Thursday 17 October 2013

Kintsukuroi - Golden scars

Ready for the weekend? Here's a prompt to keep you alive. It's this week's episode of delight over at The Queen Creative and we are told:

Kintsukuroi is a Japanese noun meaning “to repair with gold”; the art of repairing pottery with gold or silver lacquer and understanding that the piece is more beautiful for having been broken.

Firstly, it's a great word. Just say it out loud a few times. Cheaper than a yoga breathing class. Secondly, it has made me write another poem. Poems come to me in a dash, I can't help them. And once they are down I find it very difficult to change them. These poems of mine, I think they might be broken. But if you, by any chance, have any gold handy to help them out, like words, please stitch them together below. You can make them more beautiful, after all. Much appreciated. 

Golden Scars

Time ravages everything. 
Nothing can be saved. 
Wind whispers, stones crumble
People age, art fades.
Times pieces together meaning
For us to see its place
And beauty lies not just in colour,
Nor stone or stature, nor form or face.
Time cracks and wrung hands plead
Nothing stays as it should
But what is a painted Acropolis
Or Machu Picchu with a roof?
Time’s golden scars tell tall tales
A slashed, re-beautified tribe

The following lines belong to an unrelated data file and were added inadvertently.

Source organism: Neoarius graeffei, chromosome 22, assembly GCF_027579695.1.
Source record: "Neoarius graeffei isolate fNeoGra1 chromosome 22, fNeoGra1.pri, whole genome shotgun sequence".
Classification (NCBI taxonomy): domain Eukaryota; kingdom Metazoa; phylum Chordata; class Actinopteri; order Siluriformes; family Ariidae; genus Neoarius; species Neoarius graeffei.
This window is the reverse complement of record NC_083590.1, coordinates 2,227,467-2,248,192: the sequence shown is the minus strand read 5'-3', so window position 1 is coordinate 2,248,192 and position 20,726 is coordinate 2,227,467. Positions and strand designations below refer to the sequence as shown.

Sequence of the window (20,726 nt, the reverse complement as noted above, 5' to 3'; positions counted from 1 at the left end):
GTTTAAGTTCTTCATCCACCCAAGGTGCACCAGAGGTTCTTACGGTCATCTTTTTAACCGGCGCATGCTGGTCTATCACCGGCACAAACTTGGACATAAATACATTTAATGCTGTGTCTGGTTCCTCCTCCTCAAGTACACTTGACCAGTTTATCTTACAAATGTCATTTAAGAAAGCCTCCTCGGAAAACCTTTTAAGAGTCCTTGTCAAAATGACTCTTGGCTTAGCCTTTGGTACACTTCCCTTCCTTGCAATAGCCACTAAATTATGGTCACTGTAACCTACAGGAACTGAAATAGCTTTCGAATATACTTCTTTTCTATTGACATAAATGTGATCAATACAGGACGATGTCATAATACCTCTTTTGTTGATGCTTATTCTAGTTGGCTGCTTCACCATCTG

Of carefully broken and re-pieced pieces
That are given second lives. 
So time, while ravaging, stitches richly
And the wind will wind its way
Through crumpled hearts and history,
Yet everything can still have its day.

Please visit other writers starring in this week's For The Promptless episode by clicking on the television screen that still works:


  1. I hadn't looked at it that way. Golden scars. Hm. Love the poem. It means so many different things, depending on how one reads it. Or reads into it. Which is why poetry is so ... poetic.

    1. Marilyn, thank you for reading and your lovely comment. There's so much broken greatness in the world, but that's what time does. Nothing will ever stay the same, and that's OK in my book. Let the scars tell a story.

  2. Beautiful poem Laura. I'm fascinated by this concept of kintsukuroi. It reminds me of what John Keats said: "Do you not see how necessary a world of pains and troubles is to school an intelligence and make it a soul?

    1. Thank you so much! Yes, wonderful quote :-)


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